Skip to main content

About Baby Friendly Aotearoa

NZBA works to promote, protect and support breastfeeding in New Zealand through managing the following Baby-Friendly Initiative (BFI) programmes:

  • the Baby-Friendly Hospital Initiative (BFHI)
  • the Baby-Friendly Community Initiative (BFCI)

The NZBA is funded by the Ministry of Health (MoH).

All hospitals and health care facilities - particularly maternity wards - are encouraged to become baby-friendly. The NZBA is responsible for the implementation of the BFHI and BFCI nationally, and for awarding certificates of accreditation to approved health facilities and community service providers.  All New Zealand maternity facilities have been required to obtain Baby Friendly Hospital accreditation as assessed by NZBA; maintain accrediation and have an agreed timeline for assessment by NZBA (Maternity Services - DHB Funded Tier Two Service Specifications, 2011).

WHO and UNICEF launched the BFHI to help motivate facilities providing maternity and newborn services worldwide to implement the Ten Steps to Successful Breastfeeding.  The Ten Steps summarise a package of policies and procedures that facilitie providing maternity and newborn services should implement to support breastfeeding.  WHO has called upon all facilities providing maternity and newborn services worldwide to implement the Ten Steps.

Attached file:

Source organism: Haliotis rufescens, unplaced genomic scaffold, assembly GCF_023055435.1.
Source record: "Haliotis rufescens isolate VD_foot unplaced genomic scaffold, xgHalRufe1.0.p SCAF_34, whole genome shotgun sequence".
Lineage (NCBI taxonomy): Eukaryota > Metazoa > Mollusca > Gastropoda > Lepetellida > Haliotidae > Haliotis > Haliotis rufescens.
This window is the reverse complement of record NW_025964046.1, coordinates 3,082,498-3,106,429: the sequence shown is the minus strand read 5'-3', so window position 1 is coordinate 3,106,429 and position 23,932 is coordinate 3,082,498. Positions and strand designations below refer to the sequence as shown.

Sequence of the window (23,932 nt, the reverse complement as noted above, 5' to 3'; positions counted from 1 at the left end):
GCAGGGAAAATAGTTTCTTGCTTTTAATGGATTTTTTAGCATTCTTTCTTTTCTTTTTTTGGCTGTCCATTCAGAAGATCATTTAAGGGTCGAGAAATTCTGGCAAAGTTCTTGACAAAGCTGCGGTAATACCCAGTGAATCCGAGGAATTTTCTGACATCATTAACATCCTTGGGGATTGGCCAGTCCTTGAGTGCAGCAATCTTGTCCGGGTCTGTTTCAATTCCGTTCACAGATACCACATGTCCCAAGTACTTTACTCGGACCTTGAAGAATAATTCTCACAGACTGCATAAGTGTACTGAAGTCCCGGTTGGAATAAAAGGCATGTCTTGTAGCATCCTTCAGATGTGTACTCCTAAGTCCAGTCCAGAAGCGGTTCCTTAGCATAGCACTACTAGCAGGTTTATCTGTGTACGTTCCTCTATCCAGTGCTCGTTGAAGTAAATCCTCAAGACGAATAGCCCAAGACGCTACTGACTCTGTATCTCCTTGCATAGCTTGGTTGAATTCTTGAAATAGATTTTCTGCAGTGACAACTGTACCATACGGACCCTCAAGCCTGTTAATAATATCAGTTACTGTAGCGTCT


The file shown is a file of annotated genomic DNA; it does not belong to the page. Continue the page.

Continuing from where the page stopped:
Baby friendly facilities work to see that all women, regardless of their feeding method, receive unbiased information, support and professional advice in their decision to feed their babies.

The implementation guidance for BFHI emphasises strategies to scale up to universal coverage and ensure sustainability over time.  The guidance focuses on integrating the programme more fully into the healthcare system, to ensure that all facilities in a country implement the Ten Steps.  Countries are called upon to fulfill nine key responsibilities through a national BFHI programme.

There is substantial evidence that implementing the Ten Steps significantly improves breastfeeding rates.  A systematic review of 58 studies on maternity and newborn care published in 2016 demonstrated clearly that adherence to the Ten Steps impacts early initiation of breastfeeding immediately after birth, exclusive breastfeeding and total duration of breastfeeding.

Ten Steps to Successful Breastfeeding (Revised 2018)

WHO and UNICEF issued new Ten Step guidelines in 2018.  A revised Baby Friendly Aotearoa Programme that will align with this guidance is under development and will be in place for 2020.  Details of progress can be found in the monthly NZBA newsletter.  Register here.